5. There should be no new coal, oil, or gas extraction expansion plans in line with the best available science as outlined by the Intergovernmental Panel on Climate Change (IPCC) and the United Nations Environment Program.
  6. Phase-out of existing extraction of fossil fuels in a manner that is fair and equitable, considering the respective dependency of countries on fossil fuels and the importance of transitioning workers in the fossil fuels industry to more social, environment and climate friendly sectors.
  7. Need for Parties attending COP26 to reintroduce the distinction between the Kyoto Protocol Annex 1 Countries and consider the creation of  the Annex 0 countries  and consider payment of ecological debts to communities that have been sacrificed over the years while fossil fuel corporations rake in blood profits
  8. Ensure a global just transition to 100% access to renewable energy, with no corporate and no extensive base, that contribute to energy sovereignty, support for dependent economies to diversify away from fossil fuels, and enable all people and communities, especially in the Global South, to flourish.
  9. Communities should play major roles and be heard in negotiations at the COP as they are at the forefront of the climate disasters occurring globally.
  10. Oil impacted communities that suffer impacts like the Niger Delta, or Ecuadorian Amazon, must be properly cleaned up. Oil companies should be held accountable and not continue in impunity.
  11. Fossil fuel and other extractive companies and their enabling governments linked to human rights abuses must be held accountable, compelled to divest, and obligated to justly compensate environmental defenders, climate activists, and communities they have victimized.
  12. An immediate release of the arrested staff of Africa Institute for Energy Governance (AFIEGO) — Oilwatch Africa members in Uganda– and a halt to further harassment of earth defenders across the world.

The declaration is endorsed by:

  1. Oilwatch International
  2. Oilwatch Africa
  3. Oilwatch Latin America
  4. Oilwatch South East Asia
  5. Health of Mother Earth Foundation(HOMEF), Nigeria
  6. World Rainforest  Movement, Uruguay
  7. Accion Ecologica, Ecuador
  8. Oil Change International, Africa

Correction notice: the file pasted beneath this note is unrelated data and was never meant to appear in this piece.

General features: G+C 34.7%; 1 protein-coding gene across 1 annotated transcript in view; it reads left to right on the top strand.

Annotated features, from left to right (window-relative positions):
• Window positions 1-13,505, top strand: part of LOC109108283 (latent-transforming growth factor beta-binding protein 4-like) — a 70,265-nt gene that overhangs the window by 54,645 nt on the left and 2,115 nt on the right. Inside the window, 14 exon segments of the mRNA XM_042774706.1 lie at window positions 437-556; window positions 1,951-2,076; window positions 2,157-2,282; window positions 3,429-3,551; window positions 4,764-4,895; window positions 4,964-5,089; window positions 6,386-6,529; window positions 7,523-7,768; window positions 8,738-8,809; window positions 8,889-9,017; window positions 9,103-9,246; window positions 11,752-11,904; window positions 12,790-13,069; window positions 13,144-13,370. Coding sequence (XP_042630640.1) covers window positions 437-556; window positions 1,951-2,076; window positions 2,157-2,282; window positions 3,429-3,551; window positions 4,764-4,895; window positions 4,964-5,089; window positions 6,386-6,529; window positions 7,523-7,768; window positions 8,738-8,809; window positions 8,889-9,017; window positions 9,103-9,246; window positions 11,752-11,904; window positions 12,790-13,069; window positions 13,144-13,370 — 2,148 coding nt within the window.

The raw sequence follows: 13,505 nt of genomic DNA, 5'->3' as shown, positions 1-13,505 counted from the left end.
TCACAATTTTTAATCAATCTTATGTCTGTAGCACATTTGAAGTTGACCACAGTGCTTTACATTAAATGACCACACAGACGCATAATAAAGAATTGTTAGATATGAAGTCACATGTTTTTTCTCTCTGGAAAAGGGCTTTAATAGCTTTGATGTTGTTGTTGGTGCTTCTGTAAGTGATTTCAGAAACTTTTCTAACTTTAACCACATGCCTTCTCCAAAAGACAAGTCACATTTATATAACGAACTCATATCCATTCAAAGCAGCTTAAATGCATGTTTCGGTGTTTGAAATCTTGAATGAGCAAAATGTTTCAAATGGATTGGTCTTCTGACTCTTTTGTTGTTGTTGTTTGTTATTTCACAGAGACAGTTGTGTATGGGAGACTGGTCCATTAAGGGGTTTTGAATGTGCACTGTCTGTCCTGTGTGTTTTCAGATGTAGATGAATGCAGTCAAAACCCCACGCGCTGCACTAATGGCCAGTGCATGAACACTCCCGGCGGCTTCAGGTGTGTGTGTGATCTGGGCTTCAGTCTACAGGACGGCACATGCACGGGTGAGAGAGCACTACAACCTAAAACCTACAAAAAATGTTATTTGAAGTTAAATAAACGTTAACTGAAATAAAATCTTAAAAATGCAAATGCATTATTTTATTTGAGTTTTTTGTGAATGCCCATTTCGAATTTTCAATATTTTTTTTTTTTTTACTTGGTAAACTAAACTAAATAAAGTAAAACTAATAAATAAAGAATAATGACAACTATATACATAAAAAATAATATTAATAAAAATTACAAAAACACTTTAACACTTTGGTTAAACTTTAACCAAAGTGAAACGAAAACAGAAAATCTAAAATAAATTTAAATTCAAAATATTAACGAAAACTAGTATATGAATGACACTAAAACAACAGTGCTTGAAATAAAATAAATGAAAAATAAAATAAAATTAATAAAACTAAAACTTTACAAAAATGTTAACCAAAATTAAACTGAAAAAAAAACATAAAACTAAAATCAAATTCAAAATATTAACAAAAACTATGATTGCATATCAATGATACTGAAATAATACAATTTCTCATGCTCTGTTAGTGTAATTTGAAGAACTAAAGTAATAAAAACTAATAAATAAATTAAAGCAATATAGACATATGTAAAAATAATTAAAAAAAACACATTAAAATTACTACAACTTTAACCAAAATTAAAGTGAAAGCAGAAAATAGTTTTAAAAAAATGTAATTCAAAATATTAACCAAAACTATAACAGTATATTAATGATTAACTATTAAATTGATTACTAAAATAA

9. Indigenous Environmental Network
  10. Kalikasan People’s Network for the Environment, Philippines
  11. Friends of Lake Turkana, Kenya
  12. Environmental Rights Action/Friends of the Earth, Nigeria
  13. Federation of Organizations for Social and Educational Assistance (FASE)
  14. Centre for Environmental Justice, Togo
  15. Friends of the Earth Togo
  16. Peace Point Development Foundation, Nigeria
  17. Policy Alert, Nigeria
  18. We The People, Nigeria
  19. Kabetkache Women Resource Development Centre, Nigeria
  20. People Advancement Centre, Nigeria
  21. Lekeh  Development Foundation, Nigeria
  22. SWAYA, Nigeria
  23. YEAC, Nigeria
  24. Centre de Recherche et d’actions sur les Droits Économique et Sociaux Culturels (CRADESC), Senegal
  25. South Durban Community Environmental Alliance, South Africa
  26. FishNet Alliance
  27. No REDD in Africa Network
  28. Corporate Accountability and Public Participation Africa (CAPPA), Nigeria
  29. Media Awareness and Justice Initiative (MAJI), Nigeria
  30. Rainbow-Watch Development center, Nigeria

Leave a Reply

Fill in your details below or click an icon to log in:

WordPress.com Logo

You are commenting using your WordPress.com account. Log Out /  Change )

Google photo

You are commenting using your Google account. Log Out /  Change )

Twitter picture

You are commenting using your Twitter account. Log Out /  Change )

Facebook photo

You are commenting using your Facebook account. Log Out /  Change )

Connecting to %s

This site uses Akismet to reduce spam. Learn how your comment data is processed.